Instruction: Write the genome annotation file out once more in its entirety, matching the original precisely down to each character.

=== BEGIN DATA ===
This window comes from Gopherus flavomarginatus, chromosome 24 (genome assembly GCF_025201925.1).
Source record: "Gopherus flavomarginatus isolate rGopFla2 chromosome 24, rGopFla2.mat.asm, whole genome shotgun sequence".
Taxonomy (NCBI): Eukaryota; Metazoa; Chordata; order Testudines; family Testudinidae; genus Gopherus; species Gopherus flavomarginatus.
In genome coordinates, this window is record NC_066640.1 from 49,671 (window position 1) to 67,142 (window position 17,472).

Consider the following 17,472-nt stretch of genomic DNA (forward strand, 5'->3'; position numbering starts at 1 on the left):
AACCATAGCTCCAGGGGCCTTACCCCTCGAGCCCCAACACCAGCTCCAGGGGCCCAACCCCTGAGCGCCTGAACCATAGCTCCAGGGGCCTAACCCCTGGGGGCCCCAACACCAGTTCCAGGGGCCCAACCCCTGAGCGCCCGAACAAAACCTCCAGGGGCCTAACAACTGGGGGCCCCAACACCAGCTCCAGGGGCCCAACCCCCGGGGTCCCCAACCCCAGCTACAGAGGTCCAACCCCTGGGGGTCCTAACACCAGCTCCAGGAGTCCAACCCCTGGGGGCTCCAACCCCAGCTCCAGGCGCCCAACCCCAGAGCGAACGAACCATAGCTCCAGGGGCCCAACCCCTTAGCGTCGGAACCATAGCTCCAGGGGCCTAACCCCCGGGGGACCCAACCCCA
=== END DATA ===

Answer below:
This window comes from Gopherus flavomarginatus, chromosome 24 (genome assembly GCF_025201925.1).
Source record: "Gopherus flavomarginatus isolate rGopFla2 chromosome 24, rGopFla2.mat.asm, whole genome shotgun sequence".
Taxonomy (NCBI): Eukaryota; Metazoa; Chordata; order Testudines; family Testudinidae; genus Gopherus; species Gopherus flavomarginatus.
In genome coordinates, this window is record NC_066640.1 from 49,671 (window position 1) to 67,142 (window position 17,472).

Consider the following 17,472-nt stretch of genomic DNA (forward strand, 5'->3'; position numbering starts at 1 on the left):
AACCATAGCTCCAGGGGCCTTACCCCTCGAGCCCCAACACCAGCTCCAGGGGCCCAACCCCTGAGCGCCTGAACCATAGCTCCAGGGGCCTAACCCCTGGGGGCCCCAACACCAGTTCCAGGGGCCCAACCCCTGAGCGCCCGAACAAAACCTCCAGGGGCCTAACAACTGGGGGCCCCAACACCAGCTCCAGGGGCCCAACCCCCGGGGTCCCCAACCCCAGCTACAGAGGTCCAACCCCTGGGGGTCCTAACACCAGCTCCAGGAGTCCAACCCCTGGGGGCTCCAACCCCAGCTCCAGGCGCCCAACCCCAGAGCGAACGAACCATAGCTCCAGGGGCCCAACCCCTTAGCGTCGGAACCATAGCTCCAGGGGCCTAACCCCCGGGGGACCCAACCCCA